BACKGROUND: Since the early 1990s the United Kingdom (UK) Department of Health has explicitly promoted a research and development (R&D) strategy for the National Health Service (NHS). General practitioners (GPs) and other members of the primary care team are in a unique position to undertake research activity that will complement and inform the research undertaken by basic scientists and hospital-based colleagues and lead directly to a better evidence base for decision making by primary care professionals. Opportunities to engage in R&D in primary care are growing and the scope for those wishing to become involved is finally widening. Infrastructure funding for research-active practices and the establishment of a range of support networks have helped to improve the research capacity and blur some of the boundaries between academic departments and clinical practice. This is leading to a supportive environment for primary care research. There is thus a need to develop and validate nationally accepted quality standards and accreditation of performance to ensure that funders, collaborators and primary care professionals can deliver high quality primary care research. Several strategies have been described in national policy documents in order to achieve an improvement in teaching and clinical care, as well as enhancing research capacity in primary care. The development of both research practices and primary care research networks has been recognised as having an important contribution to make in enabling health professionals to devote more protected time to undertake research methods training and to undertake research in a service setting. The recognition and development of primary care research has also brought with it an emphasis on quality and standards, including an approach to the new research governance framework. PRIMARY CARE RESEARCH TEAM ASSESSMENT: In 1998, the NHS Executive South and West, and later the London Research and Development Directorate, provided funding for a pilot project based at the Royal College of General Practitioners (RCGP) to develop a scheme to accredit UK general practices undertaking primary care R&D. The pilot began with initial consultation on the development of the process, as well as the standards and criteria for assessment. The resulting assessment schedule allowed for assessment at one of two levels: Collaborative Research Practice (Level I), with little direct experience of gaining project or infrastructure funding Established Research Practice (Level II), with more experience of research funding and activity and a sound infrastructure to allow for growth in capacity. The process for assessment of practices involved the assessment of written documentation, followed by a half-day assessment visit by a multidisciplinary team of three assessors. IMPLEMENTATION--THE PILOT PROJECT: Pilot practices were sampled in two regions. Firstly, in the NHS Executive South West Region, where over 150 practices expressed an interest in participating. From these a purposive sample of 21 practices was selected, providing a range of research and service activity. A further seven practices were identified and included within the project through the East London and Essex Network of Researchers (ELENoR). Many in this latter group received funding and administrative support and advice from ELENoR in order to prepare written submissions for assessment. Some sample loss was encountered within the pilot project, which was attributable largely to conflicting demands on participants' time. Indeed, the preparation of written submissions within the South West coincided with the introduction of primary care groups (PCGs) in April 1999, which several practices cited as having a major impact on their participation in the pilot project. A final sample of 15 practices (nine in the South West and six through ELENoR) underwent assessment through the pilot project. EVALUATION: A formal evaluation of the Primary Care Research Team Assessment (PCRTA) pilot was undertaken by an independent researcher (FM). This was supplemented with feedback from the assessment team members. The qualitative aspect of the evaluation, which included face-to-face and telephone interviews with assessors, lead researchers and other practice staff within the pilot research practices, as well as members of the project management group, demonstrated a positive view of the pilot scheme. Several key areas were identified in relation to particular strengths of research practices and areas for development including: Strengths Level II practices were found to have a strong primary care team ethos in research. Level II practices tended to have a greater degree of strategic thinking in relation to research. Development areas Level I practices were found to lack a clear and explicit research strategy. Practices at both levels had scope to develop their communication processes for dissemination of research and also for patient involvement. Practices at both levels needed mechanisms for supporting professional development in research methodology. The evaluation demonstrated that practices felt that they had gained from their participation and assessors felt that the scheme had worked well. Some specific issues were raised by different respondents within the qualitative evaluation relating to consistency of interpretation of standards and also the possible overlap of the assessment scheme with other RCGP quality initiatives. NATIONAL IMPLEMENTATION OF THE PRIMARY CARE RESEARCH TEAM ASSESSMENT: The pilot project has been very successful and recommendations have been made to progress to a UK scheme. Management and review of the scheme will remain largely the same, with a few changes focusing on the assessment process and support for practices entering the scheme. Specific changes include: development of the support and mentoring role of the primary care research networks increased peer and external support and mentoring for research practices undergoing assessment development of assessor training in line with other schemes within the RCGP Assessment Network work to ensure consistency across RCGP accreditation schemes in relation to key criteria, thereby facilitating comparable assessment processes refinement of the definition of the two groups, with Level I practices referred to as Collaborators and Level II practices as Investigator-Led. The project has continued to generate much enthusiasm and support and continues to reflect current policy. Indeed, recent developments include the proposed new funding arrangements for primary care R&D, which refer to the RCGP assessment scheme and recognise it as a key component in the future R&D agenda. The assessment scheme will help primary care trusts (PCTs) and individual practices to prepare and demonstrate their approach to research governance in a systematic way. It will also provide a more explicit avenue for primary care trusts to explore local service and development priorities identified within health improvement programmes and the research priorities set nationally for the NHS.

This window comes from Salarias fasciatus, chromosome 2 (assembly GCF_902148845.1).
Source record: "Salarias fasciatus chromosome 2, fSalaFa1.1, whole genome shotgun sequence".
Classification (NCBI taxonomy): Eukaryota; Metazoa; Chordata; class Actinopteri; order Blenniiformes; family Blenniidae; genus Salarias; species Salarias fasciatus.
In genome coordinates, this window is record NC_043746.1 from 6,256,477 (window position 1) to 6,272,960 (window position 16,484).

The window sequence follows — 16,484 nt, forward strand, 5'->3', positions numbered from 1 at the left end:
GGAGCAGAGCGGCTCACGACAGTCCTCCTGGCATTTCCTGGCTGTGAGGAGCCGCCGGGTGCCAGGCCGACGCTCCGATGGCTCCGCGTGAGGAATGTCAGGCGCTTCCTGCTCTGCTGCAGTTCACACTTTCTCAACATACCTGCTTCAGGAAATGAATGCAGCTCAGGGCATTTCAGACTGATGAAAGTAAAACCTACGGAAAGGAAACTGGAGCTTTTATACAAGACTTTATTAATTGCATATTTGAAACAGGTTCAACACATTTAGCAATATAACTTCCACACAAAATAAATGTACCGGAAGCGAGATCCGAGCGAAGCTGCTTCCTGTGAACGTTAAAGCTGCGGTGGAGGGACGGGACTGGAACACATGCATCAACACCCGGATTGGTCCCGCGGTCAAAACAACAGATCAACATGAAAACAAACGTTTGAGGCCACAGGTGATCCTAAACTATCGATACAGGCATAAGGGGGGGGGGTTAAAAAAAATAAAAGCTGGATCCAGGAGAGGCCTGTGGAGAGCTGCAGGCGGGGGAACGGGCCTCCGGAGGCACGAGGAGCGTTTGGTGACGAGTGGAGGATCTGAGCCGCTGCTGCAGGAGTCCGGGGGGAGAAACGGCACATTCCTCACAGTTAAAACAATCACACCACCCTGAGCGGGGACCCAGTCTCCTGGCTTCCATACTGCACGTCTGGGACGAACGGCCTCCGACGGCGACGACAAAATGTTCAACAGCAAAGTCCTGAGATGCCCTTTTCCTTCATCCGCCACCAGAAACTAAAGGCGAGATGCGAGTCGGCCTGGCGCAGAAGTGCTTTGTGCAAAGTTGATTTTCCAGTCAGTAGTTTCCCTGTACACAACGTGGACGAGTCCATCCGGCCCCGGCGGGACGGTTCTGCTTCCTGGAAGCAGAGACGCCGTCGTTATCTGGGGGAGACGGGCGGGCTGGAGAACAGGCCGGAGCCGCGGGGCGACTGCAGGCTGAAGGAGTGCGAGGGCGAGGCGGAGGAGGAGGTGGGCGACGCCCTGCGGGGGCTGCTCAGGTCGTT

PMCID: PMC2560501  PMID: 12049028